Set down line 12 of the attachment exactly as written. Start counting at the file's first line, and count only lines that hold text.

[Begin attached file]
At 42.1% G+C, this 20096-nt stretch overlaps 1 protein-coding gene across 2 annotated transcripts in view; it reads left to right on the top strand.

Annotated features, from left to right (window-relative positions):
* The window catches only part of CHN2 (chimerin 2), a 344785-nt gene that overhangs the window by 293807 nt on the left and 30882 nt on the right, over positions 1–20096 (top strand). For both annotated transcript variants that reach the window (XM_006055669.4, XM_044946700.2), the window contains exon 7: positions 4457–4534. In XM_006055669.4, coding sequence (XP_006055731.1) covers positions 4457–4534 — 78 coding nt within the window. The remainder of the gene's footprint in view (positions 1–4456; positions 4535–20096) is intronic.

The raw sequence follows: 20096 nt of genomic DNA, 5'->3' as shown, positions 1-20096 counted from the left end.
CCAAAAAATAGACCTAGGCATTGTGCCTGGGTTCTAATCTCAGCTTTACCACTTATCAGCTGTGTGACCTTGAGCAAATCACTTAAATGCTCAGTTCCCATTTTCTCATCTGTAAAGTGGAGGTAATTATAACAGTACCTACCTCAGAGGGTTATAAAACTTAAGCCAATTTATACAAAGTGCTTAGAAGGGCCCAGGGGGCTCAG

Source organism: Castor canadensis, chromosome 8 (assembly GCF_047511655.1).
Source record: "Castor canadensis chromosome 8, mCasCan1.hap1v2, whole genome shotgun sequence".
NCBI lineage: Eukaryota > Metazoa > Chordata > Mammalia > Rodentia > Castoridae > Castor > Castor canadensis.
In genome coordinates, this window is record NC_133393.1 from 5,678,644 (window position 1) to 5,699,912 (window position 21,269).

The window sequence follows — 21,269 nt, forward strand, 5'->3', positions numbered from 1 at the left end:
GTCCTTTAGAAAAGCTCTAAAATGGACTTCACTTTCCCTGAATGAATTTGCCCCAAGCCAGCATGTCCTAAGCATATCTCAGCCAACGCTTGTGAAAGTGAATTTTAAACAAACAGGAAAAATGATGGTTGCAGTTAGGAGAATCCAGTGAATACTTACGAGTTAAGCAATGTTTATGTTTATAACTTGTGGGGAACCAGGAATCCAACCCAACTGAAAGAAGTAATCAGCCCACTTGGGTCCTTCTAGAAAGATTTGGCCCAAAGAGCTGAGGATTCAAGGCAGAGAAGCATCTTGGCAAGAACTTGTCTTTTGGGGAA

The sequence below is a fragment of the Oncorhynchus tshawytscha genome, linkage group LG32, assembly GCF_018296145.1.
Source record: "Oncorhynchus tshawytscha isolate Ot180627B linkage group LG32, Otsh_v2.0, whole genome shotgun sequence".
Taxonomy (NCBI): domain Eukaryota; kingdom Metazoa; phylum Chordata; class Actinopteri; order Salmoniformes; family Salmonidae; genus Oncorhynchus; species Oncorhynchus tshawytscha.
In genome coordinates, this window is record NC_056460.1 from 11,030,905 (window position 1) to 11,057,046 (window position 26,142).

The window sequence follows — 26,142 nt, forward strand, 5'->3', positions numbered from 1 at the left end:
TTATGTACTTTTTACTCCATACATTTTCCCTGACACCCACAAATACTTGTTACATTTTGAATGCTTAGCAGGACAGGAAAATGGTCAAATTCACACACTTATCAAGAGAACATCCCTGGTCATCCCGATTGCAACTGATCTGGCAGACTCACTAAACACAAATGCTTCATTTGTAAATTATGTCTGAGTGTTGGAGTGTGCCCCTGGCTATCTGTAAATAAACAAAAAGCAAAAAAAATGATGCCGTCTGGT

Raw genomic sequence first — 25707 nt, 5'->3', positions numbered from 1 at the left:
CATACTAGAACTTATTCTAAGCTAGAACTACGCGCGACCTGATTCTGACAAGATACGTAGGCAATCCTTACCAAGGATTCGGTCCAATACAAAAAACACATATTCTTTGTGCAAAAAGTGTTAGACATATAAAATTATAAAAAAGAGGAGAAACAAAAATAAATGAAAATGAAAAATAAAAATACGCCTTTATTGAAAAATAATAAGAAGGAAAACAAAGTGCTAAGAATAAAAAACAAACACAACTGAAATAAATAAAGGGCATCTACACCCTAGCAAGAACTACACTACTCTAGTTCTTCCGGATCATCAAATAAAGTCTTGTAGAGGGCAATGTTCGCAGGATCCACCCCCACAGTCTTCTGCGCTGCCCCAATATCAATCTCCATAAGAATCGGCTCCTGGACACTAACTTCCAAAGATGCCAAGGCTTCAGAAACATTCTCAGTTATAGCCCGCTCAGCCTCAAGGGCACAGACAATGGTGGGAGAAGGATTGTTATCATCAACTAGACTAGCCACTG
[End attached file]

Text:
The sequence below is a fragment of the Oncorhynchus tshawytscha genome, linkage group LG32, assembly GCF_018296145.1.